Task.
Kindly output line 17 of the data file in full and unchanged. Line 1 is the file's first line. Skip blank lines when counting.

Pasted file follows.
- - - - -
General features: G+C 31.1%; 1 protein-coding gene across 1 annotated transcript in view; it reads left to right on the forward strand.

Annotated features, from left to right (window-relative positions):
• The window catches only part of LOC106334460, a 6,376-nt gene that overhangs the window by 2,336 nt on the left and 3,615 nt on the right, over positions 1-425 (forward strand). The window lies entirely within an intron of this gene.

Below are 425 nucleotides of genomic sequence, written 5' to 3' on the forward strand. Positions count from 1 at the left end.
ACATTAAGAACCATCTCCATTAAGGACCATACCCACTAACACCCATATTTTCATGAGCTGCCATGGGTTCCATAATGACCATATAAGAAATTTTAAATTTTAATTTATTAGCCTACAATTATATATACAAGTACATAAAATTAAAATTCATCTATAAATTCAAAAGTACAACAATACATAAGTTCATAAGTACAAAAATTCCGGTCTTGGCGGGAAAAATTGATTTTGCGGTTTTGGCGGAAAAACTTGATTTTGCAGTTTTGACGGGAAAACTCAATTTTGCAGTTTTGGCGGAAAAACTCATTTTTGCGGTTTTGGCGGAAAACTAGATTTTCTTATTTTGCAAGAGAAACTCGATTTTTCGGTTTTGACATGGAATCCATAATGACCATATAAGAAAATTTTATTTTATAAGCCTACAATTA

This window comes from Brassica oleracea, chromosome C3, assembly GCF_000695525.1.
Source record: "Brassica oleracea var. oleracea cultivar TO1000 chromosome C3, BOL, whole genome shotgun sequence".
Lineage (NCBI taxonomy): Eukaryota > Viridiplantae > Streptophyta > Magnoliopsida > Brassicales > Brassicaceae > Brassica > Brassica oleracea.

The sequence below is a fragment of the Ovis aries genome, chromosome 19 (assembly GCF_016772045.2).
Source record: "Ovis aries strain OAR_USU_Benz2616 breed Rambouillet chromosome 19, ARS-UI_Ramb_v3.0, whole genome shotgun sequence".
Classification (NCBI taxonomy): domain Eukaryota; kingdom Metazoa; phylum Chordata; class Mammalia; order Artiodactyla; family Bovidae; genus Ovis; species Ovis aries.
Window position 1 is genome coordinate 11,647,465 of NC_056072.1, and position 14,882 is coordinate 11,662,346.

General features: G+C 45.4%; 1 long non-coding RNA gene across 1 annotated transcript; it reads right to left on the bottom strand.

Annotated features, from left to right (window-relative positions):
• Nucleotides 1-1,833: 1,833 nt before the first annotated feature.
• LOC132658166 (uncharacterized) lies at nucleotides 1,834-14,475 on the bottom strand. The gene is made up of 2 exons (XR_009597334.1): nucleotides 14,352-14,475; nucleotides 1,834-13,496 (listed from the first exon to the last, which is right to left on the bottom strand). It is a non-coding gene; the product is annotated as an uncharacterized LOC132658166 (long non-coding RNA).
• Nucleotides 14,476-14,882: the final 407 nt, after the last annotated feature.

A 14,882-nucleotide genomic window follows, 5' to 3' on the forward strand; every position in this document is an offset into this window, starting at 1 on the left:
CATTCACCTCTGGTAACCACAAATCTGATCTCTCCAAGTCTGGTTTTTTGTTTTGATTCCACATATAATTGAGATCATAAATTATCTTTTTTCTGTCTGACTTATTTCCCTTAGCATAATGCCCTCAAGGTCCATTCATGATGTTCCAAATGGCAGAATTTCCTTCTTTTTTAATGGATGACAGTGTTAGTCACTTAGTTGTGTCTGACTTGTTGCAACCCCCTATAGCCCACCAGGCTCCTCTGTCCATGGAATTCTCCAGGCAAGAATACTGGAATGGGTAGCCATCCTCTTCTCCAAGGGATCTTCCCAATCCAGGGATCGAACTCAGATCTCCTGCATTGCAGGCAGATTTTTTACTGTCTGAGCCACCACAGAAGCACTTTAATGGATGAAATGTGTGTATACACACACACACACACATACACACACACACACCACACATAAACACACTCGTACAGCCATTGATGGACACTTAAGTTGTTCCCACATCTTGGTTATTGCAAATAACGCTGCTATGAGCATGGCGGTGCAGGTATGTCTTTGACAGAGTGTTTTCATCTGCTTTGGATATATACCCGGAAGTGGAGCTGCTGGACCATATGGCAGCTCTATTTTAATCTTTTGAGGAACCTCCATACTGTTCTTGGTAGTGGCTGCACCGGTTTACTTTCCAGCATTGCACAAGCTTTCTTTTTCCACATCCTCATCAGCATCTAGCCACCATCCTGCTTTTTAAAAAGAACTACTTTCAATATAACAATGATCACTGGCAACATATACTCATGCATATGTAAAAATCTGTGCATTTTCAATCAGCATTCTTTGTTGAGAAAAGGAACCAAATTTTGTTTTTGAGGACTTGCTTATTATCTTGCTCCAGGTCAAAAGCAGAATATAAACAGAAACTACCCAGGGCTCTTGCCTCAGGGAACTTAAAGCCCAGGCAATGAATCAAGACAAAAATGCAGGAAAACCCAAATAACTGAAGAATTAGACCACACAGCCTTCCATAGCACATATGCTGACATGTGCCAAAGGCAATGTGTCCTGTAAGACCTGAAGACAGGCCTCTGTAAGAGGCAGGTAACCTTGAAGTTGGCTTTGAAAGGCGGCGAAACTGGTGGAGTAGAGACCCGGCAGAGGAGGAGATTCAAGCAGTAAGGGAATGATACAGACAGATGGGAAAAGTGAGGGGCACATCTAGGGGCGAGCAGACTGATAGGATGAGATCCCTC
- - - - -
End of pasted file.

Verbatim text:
• Nucleotides 14,476-14,882: the final 407 nt, after the last annotated feature.